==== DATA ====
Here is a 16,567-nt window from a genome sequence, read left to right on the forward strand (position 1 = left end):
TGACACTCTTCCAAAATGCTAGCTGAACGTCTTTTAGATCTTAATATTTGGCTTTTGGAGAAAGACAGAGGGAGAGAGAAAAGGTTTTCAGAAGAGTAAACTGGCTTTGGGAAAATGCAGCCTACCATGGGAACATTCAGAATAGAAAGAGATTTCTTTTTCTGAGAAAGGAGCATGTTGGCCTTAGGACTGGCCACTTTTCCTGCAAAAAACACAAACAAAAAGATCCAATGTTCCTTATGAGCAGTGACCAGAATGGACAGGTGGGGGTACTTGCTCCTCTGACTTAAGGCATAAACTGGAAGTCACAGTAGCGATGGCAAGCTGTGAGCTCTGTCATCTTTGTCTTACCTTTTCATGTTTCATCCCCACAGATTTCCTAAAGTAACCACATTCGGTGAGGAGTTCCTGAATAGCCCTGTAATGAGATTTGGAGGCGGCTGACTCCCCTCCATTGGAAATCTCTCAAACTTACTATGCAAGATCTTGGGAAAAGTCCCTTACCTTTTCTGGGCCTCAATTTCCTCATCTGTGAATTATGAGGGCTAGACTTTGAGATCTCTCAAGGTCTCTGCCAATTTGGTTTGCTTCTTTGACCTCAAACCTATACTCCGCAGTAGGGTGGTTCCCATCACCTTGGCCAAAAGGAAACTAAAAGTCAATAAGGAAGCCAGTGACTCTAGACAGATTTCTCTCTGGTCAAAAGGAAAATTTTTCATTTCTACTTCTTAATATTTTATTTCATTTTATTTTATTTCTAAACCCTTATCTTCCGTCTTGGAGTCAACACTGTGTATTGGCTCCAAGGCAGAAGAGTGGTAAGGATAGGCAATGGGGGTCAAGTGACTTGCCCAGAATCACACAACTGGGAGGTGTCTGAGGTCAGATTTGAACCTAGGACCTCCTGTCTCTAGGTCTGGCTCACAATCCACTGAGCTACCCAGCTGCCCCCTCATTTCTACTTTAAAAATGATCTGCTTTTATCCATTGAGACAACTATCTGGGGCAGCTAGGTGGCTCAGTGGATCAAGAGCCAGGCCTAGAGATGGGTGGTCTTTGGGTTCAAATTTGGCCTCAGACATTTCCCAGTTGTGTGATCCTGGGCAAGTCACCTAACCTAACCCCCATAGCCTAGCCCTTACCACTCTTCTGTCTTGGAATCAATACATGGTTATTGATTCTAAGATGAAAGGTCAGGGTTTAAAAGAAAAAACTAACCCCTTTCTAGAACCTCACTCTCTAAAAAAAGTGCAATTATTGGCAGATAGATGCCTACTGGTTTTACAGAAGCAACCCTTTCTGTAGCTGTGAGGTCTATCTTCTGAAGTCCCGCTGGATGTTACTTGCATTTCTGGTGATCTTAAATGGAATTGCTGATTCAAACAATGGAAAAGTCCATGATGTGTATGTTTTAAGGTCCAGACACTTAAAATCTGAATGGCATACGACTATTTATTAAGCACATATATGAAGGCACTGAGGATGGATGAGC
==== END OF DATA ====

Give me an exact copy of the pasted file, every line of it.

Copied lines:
Here is a 16,567-nt window from a genome sequence, read left to right on the forward strand (position 1 = left end):
TGACACTCTTCCAAAATGCTAGCTGAACGTCTTTTAGATCTTAATATTTGGCTTTTGGAGAAAGACAGAGGGAGAGAGAAAAGGTTTTCAGAAGAGTAAACTGGCTTTGGGAAAATGCAGCCTACCATGGGAACATTCAGAATAGAAAGAGATTTCTTTTTCTGAGAAAGGAGCATGTTGGCCTTAGGACTGGCCACTTTTCCTGCAAAAAACACAAACAAAAAGATCCAATGTTCCTTATGAGCAGTGACCAGAATGGACAGGTGGGGGTACTTGCTCCTCTGACTTAAGGCATAAACTGGAAGTCACAGTAGCGATGGCAAGCTGTGAGCTCTGTCATCTTTGTCTTACCTTTTCATGTTTCATCCCCACAGATTTCCTAAAGTAACCACATTCGGTGAGGAGTTCCTGAATAGCCCTGTAATGAGATTTGGAGGCGGCTGACTCCCCTCCATTGGAAATCTCTCAAACTTACTATGCAAGATCTTGGGAAAAGTCCCTTACCTTTTCTGGGCCTCAATTTCCTCATCTGTGAATTATGAGGGCTAGACTTTGAGATCTCTCAAGGTCTCTGCCAATTTGGTTTGCTTCTTTGACCTCAAACCTATACTCCGCAGTAGGGTGGTTCCCATCACCTTGGCCAAAAGGAAACTAAAAGTCAATAAGGAAGCCAGTGACTCTAGACAGATTTCTCTCTGGTCAAAAGGAAAATTTTTCATTTCTACTTCTTAATATTTTATTTCATTTTATTTTATTTCTAAACCCTTATCTTCCGTCTTGGAGTCAACACTGTGTATTGGCTCCAAGGCAGAAGAGTGGTAAGGATAGGCAATGGGGGTCAAGTGACTTGCCCAGAATCACACAACTGGGAGGTGTCTGAGGTCAGATTTGAACCTAGGACCTCCTGTCTCTAGGTCTGGCTCACAATCCACTGAGCTACCCAGCTGCCCCCTCATTTCTACTTTAAAAATGATCTGCTTTTATCCATTGAGACAACTATCTGGGGCAGCTAGGTGGCTCAGTGGATCAAGAGCCAGGCCTAGAGATGGGTGGTCTTTGGGTTCAAATTTGGCCTCAGACATTTCCCAGTTGTGTGATCCTGGGCAAGTCACCTAACCTAACCCCCATAGCCTAGCCCTTACCACTCTTCTGTCTTGGAATCAATACATGGTTATTGATTCTAAGATGAAAGGTCAGGGTTTAAAAGAAAAAACTAACCCCTTTCTAGAACCTCACTCTCTAAAAAAAGTGCAATTATTGGCAGATAGATGCCTACTGGTTTTACAGAAGCAACCCTTTCTGTAGCTGTGAGGTCTATCTTCTGAAGTCCCGCTGGATGTTACTTGCATTTCTGGTGATCTTAAATGGAATTGCTGATTCAAACAATGGAAAAGTCCATGATGTGTATGTTTTAAGGTCCAGACACTTAAAATCTGAATGGCATACGACTATTTATTAAGCACATATATGAAGGCACTGAGGATGGATGAGC